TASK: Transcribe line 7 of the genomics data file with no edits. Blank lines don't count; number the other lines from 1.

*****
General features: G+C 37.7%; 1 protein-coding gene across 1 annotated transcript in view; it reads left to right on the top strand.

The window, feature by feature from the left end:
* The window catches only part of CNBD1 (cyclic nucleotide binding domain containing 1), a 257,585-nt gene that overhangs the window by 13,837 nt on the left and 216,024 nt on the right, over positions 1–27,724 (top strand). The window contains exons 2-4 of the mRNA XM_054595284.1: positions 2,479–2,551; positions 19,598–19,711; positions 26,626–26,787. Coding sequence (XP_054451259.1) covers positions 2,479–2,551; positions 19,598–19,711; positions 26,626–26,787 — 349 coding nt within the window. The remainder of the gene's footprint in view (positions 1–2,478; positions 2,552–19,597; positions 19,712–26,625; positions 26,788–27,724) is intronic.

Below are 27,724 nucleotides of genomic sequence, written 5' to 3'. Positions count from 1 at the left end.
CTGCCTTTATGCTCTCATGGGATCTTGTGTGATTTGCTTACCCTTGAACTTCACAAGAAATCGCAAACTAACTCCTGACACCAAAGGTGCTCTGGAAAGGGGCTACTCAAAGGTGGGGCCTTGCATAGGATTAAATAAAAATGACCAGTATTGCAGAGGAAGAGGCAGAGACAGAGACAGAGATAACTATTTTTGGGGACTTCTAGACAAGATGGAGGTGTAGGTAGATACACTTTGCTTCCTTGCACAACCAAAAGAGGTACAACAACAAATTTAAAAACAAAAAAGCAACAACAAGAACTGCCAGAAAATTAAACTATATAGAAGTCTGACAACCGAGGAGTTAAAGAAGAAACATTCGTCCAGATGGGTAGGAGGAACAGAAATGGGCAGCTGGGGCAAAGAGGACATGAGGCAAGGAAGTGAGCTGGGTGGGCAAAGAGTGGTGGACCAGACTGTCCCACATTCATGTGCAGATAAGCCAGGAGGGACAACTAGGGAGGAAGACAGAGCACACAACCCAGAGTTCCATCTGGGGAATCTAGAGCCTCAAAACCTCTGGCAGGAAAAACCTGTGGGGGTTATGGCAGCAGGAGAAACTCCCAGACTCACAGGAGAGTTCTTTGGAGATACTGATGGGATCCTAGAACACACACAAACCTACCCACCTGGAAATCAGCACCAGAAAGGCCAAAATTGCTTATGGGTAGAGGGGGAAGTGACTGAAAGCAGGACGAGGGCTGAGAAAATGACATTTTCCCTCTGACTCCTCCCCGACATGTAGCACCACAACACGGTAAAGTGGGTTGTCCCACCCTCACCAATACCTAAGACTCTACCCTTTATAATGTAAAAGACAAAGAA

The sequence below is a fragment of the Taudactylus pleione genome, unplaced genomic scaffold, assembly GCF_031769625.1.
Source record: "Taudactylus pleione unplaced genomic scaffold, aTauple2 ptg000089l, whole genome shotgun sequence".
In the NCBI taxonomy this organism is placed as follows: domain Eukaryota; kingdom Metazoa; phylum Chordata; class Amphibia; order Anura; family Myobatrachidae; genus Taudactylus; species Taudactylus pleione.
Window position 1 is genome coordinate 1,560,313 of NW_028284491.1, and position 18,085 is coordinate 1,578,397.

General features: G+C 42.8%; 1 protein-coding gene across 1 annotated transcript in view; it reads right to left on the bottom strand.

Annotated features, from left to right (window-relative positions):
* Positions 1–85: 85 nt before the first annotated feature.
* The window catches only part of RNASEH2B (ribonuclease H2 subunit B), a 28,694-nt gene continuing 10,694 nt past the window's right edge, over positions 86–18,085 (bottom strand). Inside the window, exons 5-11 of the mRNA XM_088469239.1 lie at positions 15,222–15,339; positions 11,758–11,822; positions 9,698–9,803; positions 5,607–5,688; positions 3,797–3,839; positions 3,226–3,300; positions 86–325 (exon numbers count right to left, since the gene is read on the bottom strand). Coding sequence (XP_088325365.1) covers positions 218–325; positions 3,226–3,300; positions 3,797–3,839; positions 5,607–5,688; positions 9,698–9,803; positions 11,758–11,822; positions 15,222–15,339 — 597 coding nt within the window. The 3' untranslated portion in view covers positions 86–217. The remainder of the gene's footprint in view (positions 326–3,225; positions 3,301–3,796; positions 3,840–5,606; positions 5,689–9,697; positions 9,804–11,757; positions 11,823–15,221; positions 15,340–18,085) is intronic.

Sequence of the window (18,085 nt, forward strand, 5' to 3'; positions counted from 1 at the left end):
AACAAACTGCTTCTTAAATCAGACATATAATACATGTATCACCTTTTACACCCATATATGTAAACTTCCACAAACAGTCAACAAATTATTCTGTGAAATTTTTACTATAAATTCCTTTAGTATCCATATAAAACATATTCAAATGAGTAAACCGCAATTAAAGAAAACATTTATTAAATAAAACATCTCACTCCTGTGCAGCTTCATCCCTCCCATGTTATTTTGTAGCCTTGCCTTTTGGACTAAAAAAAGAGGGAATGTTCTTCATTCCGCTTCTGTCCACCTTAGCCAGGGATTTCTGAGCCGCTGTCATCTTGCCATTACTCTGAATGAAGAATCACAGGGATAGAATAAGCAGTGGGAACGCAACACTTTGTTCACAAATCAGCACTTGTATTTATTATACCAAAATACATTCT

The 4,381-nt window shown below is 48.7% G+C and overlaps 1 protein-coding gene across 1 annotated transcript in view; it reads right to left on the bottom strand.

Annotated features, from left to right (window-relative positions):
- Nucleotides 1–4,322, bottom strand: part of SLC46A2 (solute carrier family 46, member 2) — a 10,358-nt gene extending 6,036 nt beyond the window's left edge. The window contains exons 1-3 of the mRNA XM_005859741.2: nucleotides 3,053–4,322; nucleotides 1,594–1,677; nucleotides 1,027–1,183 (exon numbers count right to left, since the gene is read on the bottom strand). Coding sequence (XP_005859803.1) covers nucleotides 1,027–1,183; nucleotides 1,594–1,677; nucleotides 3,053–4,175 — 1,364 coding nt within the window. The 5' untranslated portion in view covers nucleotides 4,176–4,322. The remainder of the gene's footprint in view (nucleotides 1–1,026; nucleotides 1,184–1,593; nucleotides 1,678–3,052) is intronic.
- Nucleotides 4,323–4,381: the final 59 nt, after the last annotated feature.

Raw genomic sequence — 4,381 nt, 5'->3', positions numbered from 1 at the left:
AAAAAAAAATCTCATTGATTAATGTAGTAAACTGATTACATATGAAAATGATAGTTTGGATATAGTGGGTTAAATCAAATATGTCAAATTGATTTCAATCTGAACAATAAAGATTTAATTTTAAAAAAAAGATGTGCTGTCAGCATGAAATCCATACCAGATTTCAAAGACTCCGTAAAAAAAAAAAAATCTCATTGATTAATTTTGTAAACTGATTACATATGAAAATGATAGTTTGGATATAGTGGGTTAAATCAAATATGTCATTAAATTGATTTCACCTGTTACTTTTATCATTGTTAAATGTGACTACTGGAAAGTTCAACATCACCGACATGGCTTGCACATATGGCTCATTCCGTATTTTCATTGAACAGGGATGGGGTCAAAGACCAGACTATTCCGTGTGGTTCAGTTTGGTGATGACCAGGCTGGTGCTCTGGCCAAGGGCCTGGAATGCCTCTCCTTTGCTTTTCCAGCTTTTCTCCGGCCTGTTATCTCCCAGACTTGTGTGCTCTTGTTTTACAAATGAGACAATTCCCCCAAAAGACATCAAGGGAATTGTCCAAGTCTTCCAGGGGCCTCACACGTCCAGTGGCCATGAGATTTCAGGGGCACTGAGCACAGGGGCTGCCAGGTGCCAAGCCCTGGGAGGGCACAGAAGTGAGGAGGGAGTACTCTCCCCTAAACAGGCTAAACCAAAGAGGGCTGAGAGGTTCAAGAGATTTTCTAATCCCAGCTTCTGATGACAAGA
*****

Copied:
Source record: "Taudactylus pleione unplaced genomic scaffold, aTauple2 ptg000089l, whole genome shotgun sequence".